We take a look at the best ever games from years gone by and today head back to 2019 where England and Scotland played out a remarkable draw in the Six Nations.
Lead-up to the fixture
Scotland had endured an inauspicious campaign, despite opening the competition with a comfortable victory over Italy. Hopes were high for a positive tournament, particularly following that triumph, but successive defeats to Ireland, France and Wales left them desolate.
They headed to London low on confidence, facing an England side that were playing well, even though their loss to Wales ultimately ended their title ambitions. Dominant victories over Ireland, France and Italy hinted at a side that were building nicely ahead of the World Cup later in the year and another comfortable evening was expected to follow in the final round.
The Scots had not emerged victorious at Twickenham since 1983 while the Auld Enemy had won eight of their previous 10 encounters. A positive for Gregor Townsend’s men came in the 2018 contest when they produced an outstanding display to overcome their rivals for the first time in a decade.
That 25-13 success was a rare bright spot for the Celtic outfit in the England-Scotland rivalry, however, and normal service was supposed to resume in the 2019 contest.
Eddie Jones’ men have consistently shown elements of fallibility during his tenure but they had momentum and were playing some excellent rugby. While the Welsh loss was a setback, it was a just a small blip in an otherwise productive campaign for the Red Rose.
With Billy Vunipola and Manu Tuilagi fit and firing, there was a nice balance to the squad. The forwards were powerful in both the set-piece and the loose, while behind the scrum the physicality of Tuilagi combined superbly with the playmaking talents of Owen Farrell, Henry Slade and Elliot Daly. That, on paper, should have been too much for the visitors, but the Scots had a great response after a torrid first half.
Memorable players involved
There was little to write home about from a Scottish perspective in the first half as England dominated proceedings. Gregor Townsend’s charges were shell-shocked by the pace and power of the hosts as the Red Rose touched down four times in the opening period.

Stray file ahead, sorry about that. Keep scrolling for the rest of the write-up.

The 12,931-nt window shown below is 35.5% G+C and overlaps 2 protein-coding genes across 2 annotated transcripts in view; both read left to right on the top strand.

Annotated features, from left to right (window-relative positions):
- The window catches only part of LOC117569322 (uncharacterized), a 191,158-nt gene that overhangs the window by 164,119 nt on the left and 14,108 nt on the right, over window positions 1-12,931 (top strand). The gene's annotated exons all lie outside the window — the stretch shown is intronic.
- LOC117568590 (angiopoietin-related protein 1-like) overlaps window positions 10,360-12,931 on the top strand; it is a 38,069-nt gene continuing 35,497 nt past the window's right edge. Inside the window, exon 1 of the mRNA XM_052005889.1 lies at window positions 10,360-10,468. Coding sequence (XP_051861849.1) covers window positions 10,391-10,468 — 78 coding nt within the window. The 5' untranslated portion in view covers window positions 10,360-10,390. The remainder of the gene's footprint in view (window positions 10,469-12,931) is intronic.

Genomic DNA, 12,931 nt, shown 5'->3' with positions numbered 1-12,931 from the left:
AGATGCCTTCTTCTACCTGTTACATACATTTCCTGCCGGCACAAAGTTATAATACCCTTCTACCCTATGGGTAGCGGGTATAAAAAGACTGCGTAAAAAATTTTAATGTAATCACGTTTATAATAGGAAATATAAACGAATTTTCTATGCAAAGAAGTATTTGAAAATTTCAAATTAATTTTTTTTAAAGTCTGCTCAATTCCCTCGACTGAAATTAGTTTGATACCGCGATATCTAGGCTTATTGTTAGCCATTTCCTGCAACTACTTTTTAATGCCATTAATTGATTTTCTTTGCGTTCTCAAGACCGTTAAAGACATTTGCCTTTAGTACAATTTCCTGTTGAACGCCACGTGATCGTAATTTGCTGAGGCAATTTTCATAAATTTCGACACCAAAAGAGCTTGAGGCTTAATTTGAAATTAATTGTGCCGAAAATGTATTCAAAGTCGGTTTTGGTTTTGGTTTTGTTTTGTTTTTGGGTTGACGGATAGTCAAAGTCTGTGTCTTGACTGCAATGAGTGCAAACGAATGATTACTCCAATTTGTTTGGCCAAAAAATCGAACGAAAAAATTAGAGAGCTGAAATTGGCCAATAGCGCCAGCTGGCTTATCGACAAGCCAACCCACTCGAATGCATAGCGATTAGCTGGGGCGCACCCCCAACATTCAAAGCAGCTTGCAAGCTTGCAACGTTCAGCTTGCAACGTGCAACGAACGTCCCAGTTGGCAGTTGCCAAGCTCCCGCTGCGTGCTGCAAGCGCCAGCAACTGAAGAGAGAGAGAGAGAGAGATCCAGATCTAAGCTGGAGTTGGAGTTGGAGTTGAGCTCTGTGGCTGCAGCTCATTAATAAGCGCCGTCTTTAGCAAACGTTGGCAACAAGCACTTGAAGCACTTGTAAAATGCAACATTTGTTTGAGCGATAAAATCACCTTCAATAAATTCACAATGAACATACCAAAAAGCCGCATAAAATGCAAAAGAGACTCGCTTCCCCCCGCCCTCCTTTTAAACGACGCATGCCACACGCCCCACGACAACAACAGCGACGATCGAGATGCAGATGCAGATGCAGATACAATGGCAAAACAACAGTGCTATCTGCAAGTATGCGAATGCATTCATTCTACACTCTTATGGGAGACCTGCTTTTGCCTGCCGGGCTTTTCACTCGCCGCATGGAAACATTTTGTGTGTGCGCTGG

Several individuals impressed for Eddie Jones’ men before the break as they once again made a quick start to the game. Centre Henry Slade particularly enjoyed the space afforded to him by a slack Scottish defence and duly found Jack Nowell for the opening try.
Slade also set up Jonny May’s score with a superb back-of-the-hand pass as they went into the interval 31-0 in front. There were excellent displays by props Ellis Genge and Kyle Sinckler, who combined nicely for Joe Launchbury’s score, and the outstanding Tom Curry.
It goes without saying that the game should have been over, but Scotland somehow mustered an incredible comeback. Stuart McInally’s stunning effort gave them the faintest chance going into the second period but the half-time discussion seemed to revitalise the visitors.
Inspired by maverick fly-half Finn Russell, who was simply majestic, the Scots were a changed team in the second period. Aided by an English side that had thought the match was won, Townsend’s team played some wonderful rugby and stunned the Twickenham crowd.
Quickfire scores from Darcy Graham, who crossed the whitewash twice, and Magnus Bradbury suddenly reduced the deficit to 31-24. It was a magnificent response that got even better minutes later when Russell intercepted Owen Farrell’s pass to scamper clear and level matters.
It summed up a pretty torrid half-an-hour for England’s star playmaker, whose earlier mistake had led to McInally’s try, and it was to get worse for the captain and his team-mates when Russell’s superb pass sent Sam Johnson through a gap. The centre had plenty of work to do but he finished brilliantly and all of a sudden a historic triumph was in the offing.
As it often is with Scotland, though, that never transpired and England hit back in the final minute when George Ford rescued a draw for the Red Rose following Genge’s well-timed pass.
Why it will live long in the memory
This was the most bonkers Six Nations game you will see. From England coasting to Scotland’s incredible response, in the end neither team went home particularly happy, despite the two partaking in one of the great encounters in recent memory.
Some of the rugby featured was excellent, although both defence coaches will have their qualms, and as a result the match will be remembered for years to come.
It is worth noting that it was a dead rubber after Wales sealed the Grand Slam earlier on ‘Super Saturday,’ ending the Red Rose’s chances of claiming the title, but that perhaps led to this wonderful contest.
The hosts relaxed and played a free-flowing attacking style, but that also contributed to their downfall. When they eased off too much, the Scots responded and Eddie Jones’ men were unable to regain the intensity they had in the first half.
Instead, the Englishmen became shackled and the visitors were the ones who dominated. That was until they saw history in their sights with seconds remaining and started to play within themselves, allowing the home team to get back on the front foot.
With the hosts pressing and Scotland conceding penalties at will, it seemed inevitable that it would end in a draw and that came to pass when Ford scampered over for a converted try as the encounter ended 38-38.